The existence of a private field called EventNameEvent can also be noticed trying to declare a field called EventNameEvent. Compiler signals the following error:
"Private Dim TestEventEvent As TestEventEventHandler" implicitly declared for "Public Event TestEvent(sender As Serialize1, args As Object)" in class "Serialize1".

The previous points mean that the class will keep track of all its listeners through a multicast delegate called EventNameEventHandler. All listeners should then "subscribe" to the notification list for the event calling add_EventName when "connecting" to the event exposed by the class.

An object becomes a listener to the events of another object declaring a variable "with events", through "Handles" key word or through "AddHandler" instruction.

We can see the MSIL code for this cases building a simple listener class as follows.

Public Class Listener1 Private WithEvents mySer1 As Serialize1 Private myName As String Public Sub New(ByVal Ser As Serialize1, ByVal name As String) mySer1 = Ser myName = name AddHandler mySer1.TestEvent, AddressOf mySer1_TestEvent End Sub Private Sub mySer1_TestEvent(ByVal sender As SerialTests.Serialize1, _ ByVal args As Object) Console.WriteLine(myName + " Listener1.mySer1_TestEvent") End Sub Private Sub mySer1_TestEvent2(ByVal sender As SerialTests.Serialize1, _ ByVal args As Object) Handles mySer1.TestEvent Console.WriteLine(myName + " Listener1.mySer1_TestEvent") End Sub End Class

The AddHandler instruction leads to the following MSIL code

IL_001f: ldvirtftn instance void SerialTests.Listener1::mySer1_TestEvent(class SerialTests.Serialize1, object)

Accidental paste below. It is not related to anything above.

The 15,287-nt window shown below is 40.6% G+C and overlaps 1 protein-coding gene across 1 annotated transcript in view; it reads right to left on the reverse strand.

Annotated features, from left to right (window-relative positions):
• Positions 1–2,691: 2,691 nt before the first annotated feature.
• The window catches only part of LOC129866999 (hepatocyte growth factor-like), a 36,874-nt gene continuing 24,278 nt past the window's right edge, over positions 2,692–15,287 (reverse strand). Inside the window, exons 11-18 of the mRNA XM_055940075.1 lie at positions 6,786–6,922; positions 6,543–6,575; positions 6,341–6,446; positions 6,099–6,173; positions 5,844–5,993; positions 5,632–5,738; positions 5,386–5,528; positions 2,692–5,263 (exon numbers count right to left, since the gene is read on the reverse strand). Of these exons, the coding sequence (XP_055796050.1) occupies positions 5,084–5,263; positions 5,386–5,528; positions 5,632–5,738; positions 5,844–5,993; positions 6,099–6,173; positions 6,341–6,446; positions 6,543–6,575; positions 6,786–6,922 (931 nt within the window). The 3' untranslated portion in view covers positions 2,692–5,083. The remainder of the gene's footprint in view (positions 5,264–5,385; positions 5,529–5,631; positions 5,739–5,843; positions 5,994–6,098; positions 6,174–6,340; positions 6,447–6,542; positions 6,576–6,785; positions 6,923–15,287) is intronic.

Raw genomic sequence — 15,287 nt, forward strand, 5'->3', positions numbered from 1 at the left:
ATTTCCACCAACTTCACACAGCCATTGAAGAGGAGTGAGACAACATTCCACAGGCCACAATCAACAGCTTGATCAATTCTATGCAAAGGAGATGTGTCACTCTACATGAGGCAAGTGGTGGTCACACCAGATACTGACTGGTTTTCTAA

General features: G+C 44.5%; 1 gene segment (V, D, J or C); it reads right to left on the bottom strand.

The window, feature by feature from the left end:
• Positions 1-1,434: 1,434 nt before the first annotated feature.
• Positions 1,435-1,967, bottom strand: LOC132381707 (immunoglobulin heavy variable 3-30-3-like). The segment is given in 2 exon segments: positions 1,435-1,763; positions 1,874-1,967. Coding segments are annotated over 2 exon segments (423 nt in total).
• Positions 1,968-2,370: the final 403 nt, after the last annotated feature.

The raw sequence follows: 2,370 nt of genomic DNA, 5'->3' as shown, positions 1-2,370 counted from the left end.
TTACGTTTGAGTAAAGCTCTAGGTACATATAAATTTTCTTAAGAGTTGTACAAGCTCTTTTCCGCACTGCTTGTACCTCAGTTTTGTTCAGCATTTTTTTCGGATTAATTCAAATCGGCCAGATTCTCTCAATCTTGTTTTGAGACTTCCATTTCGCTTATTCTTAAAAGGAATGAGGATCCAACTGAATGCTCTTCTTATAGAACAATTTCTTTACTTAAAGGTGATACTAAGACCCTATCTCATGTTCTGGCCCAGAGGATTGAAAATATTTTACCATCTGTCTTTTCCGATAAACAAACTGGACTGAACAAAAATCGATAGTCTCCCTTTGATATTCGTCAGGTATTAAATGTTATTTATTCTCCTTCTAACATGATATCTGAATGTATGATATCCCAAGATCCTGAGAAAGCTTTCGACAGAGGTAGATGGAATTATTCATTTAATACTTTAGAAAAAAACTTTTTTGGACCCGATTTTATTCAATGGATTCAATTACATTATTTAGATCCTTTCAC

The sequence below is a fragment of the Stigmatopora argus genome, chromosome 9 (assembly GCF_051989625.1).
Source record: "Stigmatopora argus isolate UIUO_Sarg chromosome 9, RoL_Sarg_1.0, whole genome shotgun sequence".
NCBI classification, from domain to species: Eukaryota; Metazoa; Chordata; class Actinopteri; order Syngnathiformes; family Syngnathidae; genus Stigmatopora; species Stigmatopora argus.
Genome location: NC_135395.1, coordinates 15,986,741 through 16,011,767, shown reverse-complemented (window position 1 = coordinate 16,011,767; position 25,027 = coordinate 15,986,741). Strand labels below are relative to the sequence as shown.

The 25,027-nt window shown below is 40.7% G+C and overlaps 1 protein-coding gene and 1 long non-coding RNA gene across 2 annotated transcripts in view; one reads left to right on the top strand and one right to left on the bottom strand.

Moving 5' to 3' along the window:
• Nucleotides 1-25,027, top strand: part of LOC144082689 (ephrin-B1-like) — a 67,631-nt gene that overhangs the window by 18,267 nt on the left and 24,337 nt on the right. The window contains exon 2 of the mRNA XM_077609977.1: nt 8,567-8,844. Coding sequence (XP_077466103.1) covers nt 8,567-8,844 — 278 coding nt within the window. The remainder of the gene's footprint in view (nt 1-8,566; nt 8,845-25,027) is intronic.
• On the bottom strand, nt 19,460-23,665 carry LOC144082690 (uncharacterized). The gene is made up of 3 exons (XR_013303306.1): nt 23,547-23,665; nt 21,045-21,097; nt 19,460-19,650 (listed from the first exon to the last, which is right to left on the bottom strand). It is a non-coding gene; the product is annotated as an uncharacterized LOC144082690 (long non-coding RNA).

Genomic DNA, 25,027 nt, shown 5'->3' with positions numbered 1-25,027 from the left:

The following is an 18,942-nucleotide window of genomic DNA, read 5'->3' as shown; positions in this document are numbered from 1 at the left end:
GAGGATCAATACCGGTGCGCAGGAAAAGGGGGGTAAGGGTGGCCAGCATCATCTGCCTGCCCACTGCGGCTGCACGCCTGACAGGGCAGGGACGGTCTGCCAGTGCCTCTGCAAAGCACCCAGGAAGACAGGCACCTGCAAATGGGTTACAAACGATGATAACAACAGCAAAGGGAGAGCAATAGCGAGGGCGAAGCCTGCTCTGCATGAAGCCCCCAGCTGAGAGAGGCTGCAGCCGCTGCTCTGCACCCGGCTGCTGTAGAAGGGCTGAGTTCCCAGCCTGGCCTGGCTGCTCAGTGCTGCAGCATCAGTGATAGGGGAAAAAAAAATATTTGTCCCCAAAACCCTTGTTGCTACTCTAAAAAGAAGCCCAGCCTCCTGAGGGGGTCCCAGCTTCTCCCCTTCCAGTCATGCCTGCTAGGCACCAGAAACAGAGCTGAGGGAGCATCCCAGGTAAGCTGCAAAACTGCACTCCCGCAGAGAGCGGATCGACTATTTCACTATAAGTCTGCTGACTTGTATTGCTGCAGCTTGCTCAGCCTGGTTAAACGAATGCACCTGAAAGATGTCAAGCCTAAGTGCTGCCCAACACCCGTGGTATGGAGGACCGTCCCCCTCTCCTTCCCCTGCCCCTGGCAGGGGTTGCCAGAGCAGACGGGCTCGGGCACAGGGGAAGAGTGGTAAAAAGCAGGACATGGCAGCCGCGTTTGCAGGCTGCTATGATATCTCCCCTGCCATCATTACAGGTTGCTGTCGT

IL_0025: newobj instance void SerialTests.Serialize1/TestEventEventHandler::.ctor(object, native int)
IL_002a: callvirt instance void SerialTests.Serialize1::add_TestEvent(class SerialTests.Serialize1/TestEventEventHandler)

As we can see there is a call to the add_EventName method. When a field is declared WithEvents and there is a procedure with a "Handles" key word VB compiler add MSIL code in the set_FieldName method calling remove_EventName and add_EventName.

Serialization Graph

What we discovered explains why .NET framework tries to serialize all the listener of the events of an object.
When building the serialization graph of objects referenced by an object .NET framework goes though all fields of the object. In this operation .NET framework considers also the multicast delegate which keeps a reference to all listeners to the object's events.
This way all the listener of the object events are added to the serialization graph.

Solution to the serialization of object that exposes events

The serialization process should not consider all listener to an object's events in the serialization graph. This can be achieved in many ways.

  • You could clone the object before serialization. The new object will not have any listener and this will make the serialize method to work properly. This is very convenient if the object implements ICloneable interface and if the cloning process does not use serialization!.
  • You could implement ISerializable and a personal serialization, serializing all fields but not the EventNameEvent ones
  • You could detach events from the object before serialization and then reattach them to the object.

In the following sections we will explore the last two points